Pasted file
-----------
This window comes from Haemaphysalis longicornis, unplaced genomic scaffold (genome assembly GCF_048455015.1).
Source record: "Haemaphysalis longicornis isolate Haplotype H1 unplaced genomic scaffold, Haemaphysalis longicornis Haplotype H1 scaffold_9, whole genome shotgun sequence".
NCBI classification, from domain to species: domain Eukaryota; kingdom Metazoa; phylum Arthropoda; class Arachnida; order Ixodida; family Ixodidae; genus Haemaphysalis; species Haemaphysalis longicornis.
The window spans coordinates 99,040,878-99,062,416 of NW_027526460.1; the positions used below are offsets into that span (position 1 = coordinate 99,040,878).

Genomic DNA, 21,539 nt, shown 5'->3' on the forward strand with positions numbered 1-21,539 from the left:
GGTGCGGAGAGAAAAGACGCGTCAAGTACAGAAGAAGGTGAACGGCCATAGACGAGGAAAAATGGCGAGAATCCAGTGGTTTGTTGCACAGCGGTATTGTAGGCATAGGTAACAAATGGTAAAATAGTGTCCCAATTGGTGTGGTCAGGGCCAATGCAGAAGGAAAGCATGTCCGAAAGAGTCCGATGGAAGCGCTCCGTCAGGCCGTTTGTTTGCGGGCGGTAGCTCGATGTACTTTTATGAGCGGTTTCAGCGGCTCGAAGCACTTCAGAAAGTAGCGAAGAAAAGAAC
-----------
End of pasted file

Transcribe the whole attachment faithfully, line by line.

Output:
This window comes from Haemaphysalis longicornis, unplaced genomic scaffold (genome assembly GCF_048455015.1).
Source record: "Haemaphysalis longicornis isolate Haplotype H1 unplaced genomic scaffold, Haemaphysalis longicornis Haplotype H1 scaffold_9, whole genome shotgun sequence".
NCBI classification, from domain to species: domain Eukaryota; kingdom Metazoa; phylum Arthropoda; class Arachnida; order Ixodida; family Ixodidae; genus Haemaphysalis; species Haemaphysalis longicornis.
The window spans coordinates 99,040,878-99,062,416 of NW_027526460.1; the positions used below are offsets into that span (position 1 = coordinate 99,040,878).

Genomic DNA, 21,539 nt, shown 5'->3' on the forward strand with positions numbered 1-21,539 from the left:
GGTGCGGAGAGAAAAGACGCGTCAAGTACAGAAGAAGGTGAACGGCCATAGACGAGGAAAAATGGCGAGAATCCAGTGGTTTGTTGCACAGCGGTATTGTAGGCATAGGTAACAAATGGTAAAATAGTGTCCCAATTGGTGTGGTCAGGGCCAATGCAGAAGGAAAGCATGTCCGAAAGAGTCCGATGGAAGCGCTCCGTCAGGCCGTTTGTTTGCGGGCGGTAGCTCGATGTACTTTTATGAGCGGTTTCAGCGGCTCGAAGCACTTCAGAAAGTAGCGAAGAAAAGAAC